July 31, 2015

Yes, it's scientific junk, so leave it behind for good

Comment on ‘On the poverty of microfoundationalist fantasies’

Blog-Reference

Heterodoxy is one crucial step ahead of Orthodoxy. As a matter of fact, today it is simply no longer possible to be an orthodox economist. So far, so good, but what comes next?

“As will become evident, there is more agreement on the defects of orthodox theory than there is on what theory is to replace it: but all agreed that the point of the criticism is to clear the ground for construction.” (Nell, 1980, p. 1)

Above, Kevin Hoover summarizes: “Not only does the representative-agent model fail to provide an analysis of those interactions, but it seems likely that that they will defy an analysis that insists on starting with the individual, and it is certain that no one knows at this point how to begin to provide an empirically relevant analysis on that basis.”

Orthodoxy starts off on the wrong foot, that is, with individual behavior. From Orthodoxy's failure follows for Heterodoxy as the negative heuristic: first of all abandon nonentities like utility, equilibrium, rational expectations, and the use of functions (supply, demand, and all the rest). As the positive heuristic follows: start with the economic system as a whole and then differentiate consistently into ever smaller sub-units.

Traditional Heterodoxy has cleared the ground for construction. Now the time of Constructive Heterodoxy has come.* The citadel has been conquered and found to be empty. It can safely be left behind.

“The point ... is to suggest ... that if one maintains the fundamentally individualistic approach to constructing economic models no amount of attention to the walls will prevent the citadel from being empty. Empty in the sense that one cannot expect it to house the elements of a scientific theory, one capable of producing empirically falsifiable propositions. (Kirman, 1989, p. 126)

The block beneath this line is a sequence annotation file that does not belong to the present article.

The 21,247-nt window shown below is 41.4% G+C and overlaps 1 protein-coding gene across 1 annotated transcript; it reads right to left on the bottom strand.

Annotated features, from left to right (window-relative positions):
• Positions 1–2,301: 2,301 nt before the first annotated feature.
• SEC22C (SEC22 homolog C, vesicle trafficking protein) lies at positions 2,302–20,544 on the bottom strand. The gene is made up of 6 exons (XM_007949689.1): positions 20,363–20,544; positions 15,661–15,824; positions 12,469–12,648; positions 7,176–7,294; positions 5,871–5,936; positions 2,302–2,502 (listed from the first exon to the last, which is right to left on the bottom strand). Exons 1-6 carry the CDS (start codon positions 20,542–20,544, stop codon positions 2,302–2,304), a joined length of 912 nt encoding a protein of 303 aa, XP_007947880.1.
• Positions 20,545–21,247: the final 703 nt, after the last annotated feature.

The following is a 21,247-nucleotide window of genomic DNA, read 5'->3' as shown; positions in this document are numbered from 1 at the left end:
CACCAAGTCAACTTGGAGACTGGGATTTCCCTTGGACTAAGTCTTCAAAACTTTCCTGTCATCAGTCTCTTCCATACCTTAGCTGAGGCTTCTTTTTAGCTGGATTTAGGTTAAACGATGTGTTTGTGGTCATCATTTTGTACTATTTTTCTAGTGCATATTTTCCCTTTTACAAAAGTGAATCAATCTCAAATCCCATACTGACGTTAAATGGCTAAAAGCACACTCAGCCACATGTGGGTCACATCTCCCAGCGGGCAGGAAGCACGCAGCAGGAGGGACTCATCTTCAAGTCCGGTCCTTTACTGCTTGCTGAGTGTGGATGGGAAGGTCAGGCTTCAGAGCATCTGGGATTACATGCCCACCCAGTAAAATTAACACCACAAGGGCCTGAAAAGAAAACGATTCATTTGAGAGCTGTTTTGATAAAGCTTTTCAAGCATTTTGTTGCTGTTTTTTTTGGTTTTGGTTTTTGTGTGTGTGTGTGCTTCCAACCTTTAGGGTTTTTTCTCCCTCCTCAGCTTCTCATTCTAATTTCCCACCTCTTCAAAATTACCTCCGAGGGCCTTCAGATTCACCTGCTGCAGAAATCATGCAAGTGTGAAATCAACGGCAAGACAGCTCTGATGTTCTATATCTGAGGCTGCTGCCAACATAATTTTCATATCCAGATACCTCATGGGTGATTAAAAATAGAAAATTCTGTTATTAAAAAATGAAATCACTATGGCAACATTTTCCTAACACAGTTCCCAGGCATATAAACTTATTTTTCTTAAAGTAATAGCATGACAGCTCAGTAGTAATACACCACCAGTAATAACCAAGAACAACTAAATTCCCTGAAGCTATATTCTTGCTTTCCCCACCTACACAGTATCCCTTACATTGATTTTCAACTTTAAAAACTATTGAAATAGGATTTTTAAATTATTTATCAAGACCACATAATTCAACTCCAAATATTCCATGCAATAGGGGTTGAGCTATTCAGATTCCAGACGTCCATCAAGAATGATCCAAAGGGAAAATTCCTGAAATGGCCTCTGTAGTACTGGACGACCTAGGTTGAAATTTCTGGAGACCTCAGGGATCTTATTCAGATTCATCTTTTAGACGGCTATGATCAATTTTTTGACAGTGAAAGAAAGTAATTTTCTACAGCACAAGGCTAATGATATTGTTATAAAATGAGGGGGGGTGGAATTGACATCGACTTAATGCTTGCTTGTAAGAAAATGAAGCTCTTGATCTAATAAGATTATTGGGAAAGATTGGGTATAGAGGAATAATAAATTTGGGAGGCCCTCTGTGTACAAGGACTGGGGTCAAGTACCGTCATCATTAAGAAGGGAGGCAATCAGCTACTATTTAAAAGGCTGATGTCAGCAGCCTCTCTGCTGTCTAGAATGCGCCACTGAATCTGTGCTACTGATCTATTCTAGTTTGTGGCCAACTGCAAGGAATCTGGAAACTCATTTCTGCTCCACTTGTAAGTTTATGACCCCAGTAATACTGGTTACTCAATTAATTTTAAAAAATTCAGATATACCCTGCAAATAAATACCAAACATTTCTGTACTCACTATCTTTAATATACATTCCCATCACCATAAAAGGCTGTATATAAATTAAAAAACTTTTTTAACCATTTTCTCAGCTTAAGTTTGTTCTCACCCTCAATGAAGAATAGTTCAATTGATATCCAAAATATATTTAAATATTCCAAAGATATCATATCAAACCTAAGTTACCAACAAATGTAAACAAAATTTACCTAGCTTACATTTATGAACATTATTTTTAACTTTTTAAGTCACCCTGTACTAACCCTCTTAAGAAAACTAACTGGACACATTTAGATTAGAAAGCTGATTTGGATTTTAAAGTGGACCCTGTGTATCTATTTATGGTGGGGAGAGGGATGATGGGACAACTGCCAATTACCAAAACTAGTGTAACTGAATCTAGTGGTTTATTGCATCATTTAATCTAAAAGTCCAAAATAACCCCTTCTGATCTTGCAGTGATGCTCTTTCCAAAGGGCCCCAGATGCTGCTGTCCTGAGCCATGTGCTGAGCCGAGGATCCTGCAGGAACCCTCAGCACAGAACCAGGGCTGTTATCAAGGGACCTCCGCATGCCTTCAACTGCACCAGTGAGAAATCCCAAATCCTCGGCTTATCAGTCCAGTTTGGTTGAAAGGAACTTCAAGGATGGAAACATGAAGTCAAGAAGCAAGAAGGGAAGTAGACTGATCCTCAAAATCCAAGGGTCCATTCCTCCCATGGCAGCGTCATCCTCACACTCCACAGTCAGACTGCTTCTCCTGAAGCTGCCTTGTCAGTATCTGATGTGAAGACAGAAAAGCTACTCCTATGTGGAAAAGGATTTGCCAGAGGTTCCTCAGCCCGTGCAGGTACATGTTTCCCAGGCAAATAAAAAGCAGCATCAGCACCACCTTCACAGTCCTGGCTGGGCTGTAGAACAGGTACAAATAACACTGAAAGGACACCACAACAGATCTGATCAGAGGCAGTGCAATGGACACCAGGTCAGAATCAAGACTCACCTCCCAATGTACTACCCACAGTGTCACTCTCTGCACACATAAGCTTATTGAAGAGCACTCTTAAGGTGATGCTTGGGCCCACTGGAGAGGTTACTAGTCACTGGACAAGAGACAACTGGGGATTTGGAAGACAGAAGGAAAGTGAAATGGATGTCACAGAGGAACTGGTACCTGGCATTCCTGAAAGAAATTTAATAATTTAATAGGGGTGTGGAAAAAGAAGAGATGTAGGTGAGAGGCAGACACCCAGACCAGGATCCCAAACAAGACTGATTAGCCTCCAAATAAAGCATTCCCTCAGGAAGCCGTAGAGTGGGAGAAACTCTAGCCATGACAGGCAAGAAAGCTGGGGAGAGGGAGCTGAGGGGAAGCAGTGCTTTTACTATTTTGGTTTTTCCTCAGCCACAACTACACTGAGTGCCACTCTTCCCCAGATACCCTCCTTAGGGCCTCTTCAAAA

Egmont Kakarot-Handtke


References
Kirman, A. (1989). The Intrinsic Limits of Modern Economic Theory: The Emperor has No Clothes. Economic Journal, Conference Papers, 99(395): 126–139. URL
Nell, E. J. (1980). Growth, Profits, and Property, chapter Cracks in the Neoclassical Mirror: On the Break-Up of a Vision, pages 1–16. Cambridge, New York, NY, Melbourne: Cambridge University Press.

For the new start see the overview

July 30, 2015

How to save the economy from storytelling economists

Comment on Simon Wren-Lewis on ‘The F story about the Great Inflation’

Blog-Reference

There is political economics and theoretical economics. In political economics, it suffices to tell a good story, in theoretical economics scientific standards are observed. Because economists since Adam Smith pursued these two hares with varying intensity consistency eventually got out of sight. More precisely, economists failed to develop a theory about how the market economy works that satisfies the criteria of material and formal consistency.

The Phillips curve debate is a case in point. Originally, Phillips presented an astounding empirical relation between the rate of unemployment and the rate of change of the wage rate. After a little conceptual shell gaming, it was about unemployment and inflation. And after some additional wish-wash about expectations, the ending of the story was that there is no way to escape natural unemployment.

This conclusion lacks a sound theoretical foundation. To make a long argument short, the most elementary version of the correct employment equation is given here.

From this equation follows inter alia:
(i) An increase of the expenditure ratio rhoE leads to higher employment. An expenditure ratio rhoE>1 indicates credit expansion, a ratio rhoE<1 indicates credit contraction/debt repayment.